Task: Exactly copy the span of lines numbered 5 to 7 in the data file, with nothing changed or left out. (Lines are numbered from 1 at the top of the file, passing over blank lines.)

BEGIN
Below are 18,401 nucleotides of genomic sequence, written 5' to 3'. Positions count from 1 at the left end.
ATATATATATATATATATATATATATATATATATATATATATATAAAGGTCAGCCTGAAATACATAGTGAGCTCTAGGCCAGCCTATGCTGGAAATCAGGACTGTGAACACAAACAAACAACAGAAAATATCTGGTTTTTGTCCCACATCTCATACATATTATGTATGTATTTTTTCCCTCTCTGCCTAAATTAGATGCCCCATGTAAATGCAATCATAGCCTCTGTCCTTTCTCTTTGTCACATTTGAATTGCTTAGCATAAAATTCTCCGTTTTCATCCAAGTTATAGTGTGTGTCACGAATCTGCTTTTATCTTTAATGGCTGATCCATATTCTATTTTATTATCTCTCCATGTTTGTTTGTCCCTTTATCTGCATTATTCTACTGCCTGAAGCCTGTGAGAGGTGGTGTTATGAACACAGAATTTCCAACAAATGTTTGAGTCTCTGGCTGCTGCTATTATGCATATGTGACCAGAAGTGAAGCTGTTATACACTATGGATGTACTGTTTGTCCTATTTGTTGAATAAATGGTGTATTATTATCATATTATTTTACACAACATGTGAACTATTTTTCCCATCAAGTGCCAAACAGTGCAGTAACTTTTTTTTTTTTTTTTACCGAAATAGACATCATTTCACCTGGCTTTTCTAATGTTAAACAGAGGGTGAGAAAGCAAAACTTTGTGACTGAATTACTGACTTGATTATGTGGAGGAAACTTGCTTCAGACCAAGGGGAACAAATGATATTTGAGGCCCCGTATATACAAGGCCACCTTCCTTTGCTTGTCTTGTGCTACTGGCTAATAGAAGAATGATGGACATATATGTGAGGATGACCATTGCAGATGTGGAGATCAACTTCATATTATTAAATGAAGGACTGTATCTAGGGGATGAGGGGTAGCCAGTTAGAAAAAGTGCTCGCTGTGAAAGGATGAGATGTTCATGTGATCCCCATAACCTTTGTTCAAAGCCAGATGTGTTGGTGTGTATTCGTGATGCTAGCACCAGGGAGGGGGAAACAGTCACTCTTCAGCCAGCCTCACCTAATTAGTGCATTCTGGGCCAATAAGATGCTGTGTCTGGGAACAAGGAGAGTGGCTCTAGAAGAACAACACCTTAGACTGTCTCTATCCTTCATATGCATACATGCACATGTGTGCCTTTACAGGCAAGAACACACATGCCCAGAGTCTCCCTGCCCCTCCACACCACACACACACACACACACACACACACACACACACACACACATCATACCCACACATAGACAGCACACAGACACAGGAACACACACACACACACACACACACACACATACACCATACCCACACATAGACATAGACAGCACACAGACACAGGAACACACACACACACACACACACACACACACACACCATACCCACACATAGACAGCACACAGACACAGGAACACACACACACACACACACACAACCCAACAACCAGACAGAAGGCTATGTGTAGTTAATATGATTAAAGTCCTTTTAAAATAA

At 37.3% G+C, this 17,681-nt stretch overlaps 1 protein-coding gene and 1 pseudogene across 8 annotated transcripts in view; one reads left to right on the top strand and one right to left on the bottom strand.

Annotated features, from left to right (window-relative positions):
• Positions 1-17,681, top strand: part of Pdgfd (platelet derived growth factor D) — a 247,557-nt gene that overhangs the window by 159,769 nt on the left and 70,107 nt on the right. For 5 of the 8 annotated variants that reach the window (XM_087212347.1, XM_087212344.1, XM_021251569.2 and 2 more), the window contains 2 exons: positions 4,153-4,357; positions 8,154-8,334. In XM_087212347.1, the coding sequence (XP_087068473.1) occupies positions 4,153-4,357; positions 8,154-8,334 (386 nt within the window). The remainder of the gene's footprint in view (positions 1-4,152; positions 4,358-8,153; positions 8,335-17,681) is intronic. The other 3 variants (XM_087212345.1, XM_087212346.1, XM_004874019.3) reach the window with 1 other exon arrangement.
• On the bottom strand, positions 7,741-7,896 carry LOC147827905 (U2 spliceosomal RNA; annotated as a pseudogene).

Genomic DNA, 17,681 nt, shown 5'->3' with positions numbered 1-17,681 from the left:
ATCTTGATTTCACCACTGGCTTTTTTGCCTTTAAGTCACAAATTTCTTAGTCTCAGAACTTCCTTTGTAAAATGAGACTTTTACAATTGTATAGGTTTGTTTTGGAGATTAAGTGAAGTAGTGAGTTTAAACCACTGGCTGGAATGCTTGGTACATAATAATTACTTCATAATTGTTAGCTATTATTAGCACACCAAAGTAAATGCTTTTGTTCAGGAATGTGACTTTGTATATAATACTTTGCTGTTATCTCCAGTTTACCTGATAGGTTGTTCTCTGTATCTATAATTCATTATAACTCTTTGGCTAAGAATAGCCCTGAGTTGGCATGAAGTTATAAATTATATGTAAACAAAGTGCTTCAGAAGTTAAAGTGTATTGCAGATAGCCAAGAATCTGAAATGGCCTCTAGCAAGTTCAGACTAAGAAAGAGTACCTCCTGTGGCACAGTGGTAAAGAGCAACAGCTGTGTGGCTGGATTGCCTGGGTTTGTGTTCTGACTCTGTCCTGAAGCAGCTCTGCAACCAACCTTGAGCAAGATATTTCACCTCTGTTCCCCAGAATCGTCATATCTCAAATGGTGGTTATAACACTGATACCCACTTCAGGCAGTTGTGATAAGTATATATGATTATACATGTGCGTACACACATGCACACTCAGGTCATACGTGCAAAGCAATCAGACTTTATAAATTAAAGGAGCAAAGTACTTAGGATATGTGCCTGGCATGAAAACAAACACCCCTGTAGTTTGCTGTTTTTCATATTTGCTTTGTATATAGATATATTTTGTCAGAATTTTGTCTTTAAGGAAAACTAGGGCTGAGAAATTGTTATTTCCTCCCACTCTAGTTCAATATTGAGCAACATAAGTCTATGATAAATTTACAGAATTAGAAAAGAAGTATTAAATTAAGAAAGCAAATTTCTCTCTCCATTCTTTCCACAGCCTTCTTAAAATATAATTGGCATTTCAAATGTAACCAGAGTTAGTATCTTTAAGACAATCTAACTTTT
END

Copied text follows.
• Positions 1-17,681, top strand: part of Pdgfd (platelet derived growth factor D) — a 247,557-nt gene that overhangs the window by 159,769 nt on the left and 70,107 nt on the right. For 5 of the 8 annotated variants that reach the window (XM_087212347.1, XM_087212344.1, XM_021251569.2 and 2 more), the window contains 2 exons: positions 4,153-4,357; positions 8,154-8,334. In XM_087212347.1, the coding sequence (XP_087068473.1) occupies positions 4,153-4,357; positions 8,154-8,334 (386 nt within the window). The remainder of the gene's footprint in view (positions 1-4,152; positions 4,358-8,153; positions 8,335-17,681) is intronic. The other 3 variants (XM_087212345.1, XM_087212346.1, XM_004874019.3) reach the window with 1 other exon arrangement.
• On the bottom strand, positions 7,741-7,896 carry LOC147827905 (U2 spliceosomal RNA; annotated as a pseudogene).

Genomic DNA, 17,681 nt, shown 5'->3' with positions numbered 1-17,681 from the left: